let cn = 'DSN=';

  if (process.platform == "win32") {
    // Windows
    cn += 'Sampleodbc;';
  } else if (process.platform == "darwin") {
    // Mac OS
    cn += 'Userunixodbc;';
  } else if (process.platform == "linux") {
    cn += 'Userunixodbc;';

  db.open(cn, function (err) {
    if (err) {
      return console.log(err);
    console.log('I am connected')    ;

    db.query('select * from sample.person where id<3',  function cb(err, data) {
      if (err) {
      } else {
    db.close(function () { });

This code assumes that the Sample.Person class is defined and compiled in the namespace specified by the DSN and that it has data with ID values less than 3.
Run the sample
  ~/my_odbc$ node index.js
  ~/my_odbc$ node sample.js

  I am connected
  [ { ID: 1,
    Age: 3,
    DOB: '2015-09-28',
    FavoriteColors: '',
    Name: 'Ulman,George L.',
    SSN: '293-31-5406',
    Spouse: 0,
    Home_City: 'Newton',
    Home_State: 'MI',
    Home_Street: '6958 Main Avenue',
    Home_Zip: '20649',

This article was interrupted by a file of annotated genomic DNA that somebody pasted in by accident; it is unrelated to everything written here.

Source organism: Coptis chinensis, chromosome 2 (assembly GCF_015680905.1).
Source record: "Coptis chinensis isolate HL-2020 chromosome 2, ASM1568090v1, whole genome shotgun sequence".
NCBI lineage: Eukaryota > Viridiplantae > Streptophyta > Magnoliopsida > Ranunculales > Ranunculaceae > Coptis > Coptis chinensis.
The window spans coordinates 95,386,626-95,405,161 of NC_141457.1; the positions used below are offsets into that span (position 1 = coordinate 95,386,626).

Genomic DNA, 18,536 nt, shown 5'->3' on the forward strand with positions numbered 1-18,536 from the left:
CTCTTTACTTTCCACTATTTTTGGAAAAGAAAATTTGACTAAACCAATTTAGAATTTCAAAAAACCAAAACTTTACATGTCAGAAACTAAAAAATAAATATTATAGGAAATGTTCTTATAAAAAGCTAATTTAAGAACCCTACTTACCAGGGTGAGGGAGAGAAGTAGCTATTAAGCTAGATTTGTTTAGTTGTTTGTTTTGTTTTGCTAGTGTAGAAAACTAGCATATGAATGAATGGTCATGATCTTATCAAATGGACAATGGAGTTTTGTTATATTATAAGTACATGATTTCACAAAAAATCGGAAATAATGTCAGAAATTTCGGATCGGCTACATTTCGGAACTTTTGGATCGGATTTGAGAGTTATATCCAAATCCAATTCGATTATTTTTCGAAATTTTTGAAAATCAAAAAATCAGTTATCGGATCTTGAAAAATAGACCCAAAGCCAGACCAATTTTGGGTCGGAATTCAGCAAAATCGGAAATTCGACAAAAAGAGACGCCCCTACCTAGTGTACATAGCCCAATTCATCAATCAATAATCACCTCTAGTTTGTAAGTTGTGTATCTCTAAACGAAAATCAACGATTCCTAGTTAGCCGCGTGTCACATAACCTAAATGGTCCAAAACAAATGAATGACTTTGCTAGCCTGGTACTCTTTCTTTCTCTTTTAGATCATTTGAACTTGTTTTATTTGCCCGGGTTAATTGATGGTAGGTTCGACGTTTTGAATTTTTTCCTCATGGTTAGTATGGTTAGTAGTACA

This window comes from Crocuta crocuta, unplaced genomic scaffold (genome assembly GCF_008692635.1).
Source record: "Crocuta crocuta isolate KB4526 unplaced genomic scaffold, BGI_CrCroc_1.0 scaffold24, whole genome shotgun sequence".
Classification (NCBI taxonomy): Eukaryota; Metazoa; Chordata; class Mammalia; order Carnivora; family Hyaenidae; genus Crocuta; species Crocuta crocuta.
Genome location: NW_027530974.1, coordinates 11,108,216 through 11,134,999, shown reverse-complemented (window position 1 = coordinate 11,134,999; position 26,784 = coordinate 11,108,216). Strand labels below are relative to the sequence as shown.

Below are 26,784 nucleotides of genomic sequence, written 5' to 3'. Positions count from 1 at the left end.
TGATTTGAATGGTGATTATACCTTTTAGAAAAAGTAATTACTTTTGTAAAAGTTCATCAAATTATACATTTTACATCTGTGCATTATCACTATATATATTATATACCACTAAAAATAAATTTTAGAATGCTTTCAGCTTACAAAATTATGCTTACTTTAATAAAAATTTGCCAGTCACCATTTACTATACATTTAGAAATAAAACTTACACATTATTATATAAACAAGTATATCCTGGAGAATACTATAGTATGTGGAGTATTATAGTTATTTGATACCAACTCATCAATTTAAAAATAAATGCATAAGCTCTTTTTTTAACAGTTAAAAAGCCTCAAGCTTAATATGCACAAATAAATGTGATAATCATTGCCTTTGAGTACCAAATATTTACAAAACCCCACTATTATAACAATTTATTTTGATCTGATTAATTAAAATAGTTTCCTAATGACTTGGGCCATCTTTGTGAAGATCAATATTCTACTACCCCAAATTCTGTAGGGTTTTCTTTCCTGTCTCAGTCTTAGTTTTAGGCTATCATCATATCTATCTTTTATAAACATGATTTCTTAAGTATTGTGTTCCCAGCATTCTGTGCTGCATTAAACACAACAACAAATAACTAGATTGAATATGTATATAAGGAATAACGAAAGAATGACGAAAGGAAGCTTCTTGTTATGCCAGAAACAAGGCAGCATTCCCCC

Office_City: 'Xavier',
    Office_State: 'NY',
    Office_Street: '7313 Madison Avenue',
    Office_Zip: '73226' },
  { ID: 2,
    Age: 16,
    DOB: '2002-04-07',
    FavoriteColors: 'Green',
    Name: 'Pascal,Vincent A.',
    SSN: '973-94-3185',
    Spouse: 0,
    Home_City: 'Xavier',
    Home_State: 'ND',
    Home_Street: '3788 Madison Drive',
    Home_Zip: '80569',
    Office_City: 'Washington',
    Office_State: 'SC',
    Office_Street: '1206 Second Place',
    Office_Zip: '37389' } ]


An Overview of ODBC

An ODBC system has the following components:
  • The client application — An application makes calls according to the Microsoft ODBC API. ODBC calls establish a connection from the client to a data source (see the section on “ODBC Connection Details”).
  • The ODBC driver manager — The driver manager accepts calls from applications using the ODBC API and hands them off to a registered ODBC client driver. The driver manager also performs any necessary tasks so that the client application can communicate with the client driver and, ultimately, the database server.
  • The ODBC client driver — A database-specific application that accepts calls from a client application through the ODBC driver manager and provides communication to the database server. It also performs any ODBC-related data conversions that the application requests.